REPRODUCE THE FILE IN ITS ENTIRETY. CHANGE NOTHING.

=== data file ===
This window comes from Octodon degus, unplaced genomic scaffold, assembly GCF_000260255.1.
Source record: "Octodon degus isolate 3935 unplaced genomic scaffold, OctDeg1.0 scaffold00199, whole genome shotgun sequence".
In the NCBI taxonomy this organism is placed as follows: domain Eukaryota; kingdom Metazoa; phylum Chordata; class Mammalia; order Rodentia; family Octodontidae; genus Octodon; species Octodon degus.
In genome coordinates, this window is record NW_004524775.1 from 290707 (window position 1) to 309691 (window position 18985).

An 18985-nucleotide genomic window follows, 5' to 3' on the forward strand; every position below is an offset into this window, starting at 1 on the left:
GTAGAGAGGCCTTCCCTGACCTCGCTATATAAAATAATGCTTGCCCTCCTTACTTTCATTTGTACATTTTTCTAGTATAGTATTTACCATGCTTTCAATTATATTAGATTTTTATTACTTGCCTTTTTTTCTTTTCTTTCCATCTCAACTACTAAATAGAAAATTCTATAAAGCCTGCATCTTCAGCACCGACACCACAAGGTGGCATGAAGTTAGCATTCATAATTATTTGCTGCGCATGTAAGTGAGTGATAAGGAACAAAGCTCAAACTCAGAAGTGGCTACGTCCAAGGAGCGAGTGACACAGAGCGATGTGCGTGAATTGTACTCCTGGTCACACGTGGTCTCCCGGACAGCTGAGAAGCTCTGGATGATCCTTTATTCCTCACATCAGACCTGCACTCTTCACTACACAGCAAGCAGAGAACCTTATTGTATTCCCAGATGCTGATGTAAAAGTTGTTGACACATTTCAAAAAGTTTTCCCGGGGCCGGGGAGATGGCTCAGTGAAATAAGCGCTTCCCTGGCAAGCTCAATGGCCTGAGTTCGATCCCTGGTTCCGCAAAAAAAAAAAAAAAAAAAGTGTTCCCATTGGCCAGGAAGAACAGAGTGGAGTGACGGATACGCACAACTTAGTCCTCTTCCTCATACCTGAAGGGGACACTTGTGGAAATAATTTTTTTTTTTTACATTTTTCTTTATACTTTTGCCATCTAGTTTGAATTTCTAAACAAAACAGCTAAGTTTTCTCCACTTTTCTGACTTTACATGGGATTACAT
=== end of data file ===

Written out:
This window comes from Octodon degus, unplaced genomic scaffold, assembly GCF_000260255.1.
Source record: "Octodon degus isolate 3935 unplaced genomic scaffold, OctDeg1.0 scaffold00199, whole genome shotgun sequence".
In the NCBI taxonomy this organism is placed as follows: domain Eukaryota; kingdom Metazoa; phylum Chordata; class Mammalia; order Rodentia; family Octodontidae; genus Octodon; species Octodon degus.
In genome coordinates, this window is record NW_004524775.1 from 290707 (window position 1) to 309691 (window position 18985).

An 18985-nucleotide genomic window follows, 5' to 3' on the forward strand; every position below is an offset into this window, starting at 1 on the left:
GTAGAGAGGCCTTCCCTGACCTCGCTATATAAAATAATGCTTGCCCTCCTTACTTTCATTTGTACATTTTTCTAGTATAGTATTTACCATGCTTTCAATTATATTAGATTTTTATTACTTGCCTTTTTTTCTTTTCTTTCCATCTCAACTACTAAATAGAAAATTCTATAAAGCCTGCATCTTCAGCACCGACACCACAAGGTGGCATGAAGTTAGCATTCATAATTATTTGCTGCGCATGTAAGTGAGTGATAAGGAACAAAGCTCAAACTCAGAAGTGGCTACGTCCAAGGAGCGAGTGACACAGAGCGATGTGCGTGAATTGTACTCCTGGTCACACGTGGTCTCCCGGACAGCTGAGAAGCTCTGGATGATCCTTTATTCCTCACATCAGACCTGCACTCTTCACTACACAGCAAGCAGAGAACCTTATTGTATTCCCAGATGCTGATGTAAAAGTTGTTGACACATTTCAAAAAGTTTTCCCGGGGCCGGGGAGATGGCTCAGTGAAATAAGCGCTTCCCTGGCAAGCTCAATGGCCTGAGTTCGATCCCTGGTTCCGCAAAAAAAAAAAAAAAAAAAGTGTTCCCATTGGCCAGGAAGAACAGAGTGGAGTGACGGATACGCACAACTTAGTCCTCTTCCTCATACCTGAAGGGGACACTTGTGGAAATAATTTTTTTTTTTTACATTTTTCTTTATACTTTTGCCATCTAGTTTGAATTTCTAAACAAAACAGCTAAGTTTTCTCCACTTTTCTGACTTTACATGGGATTACAT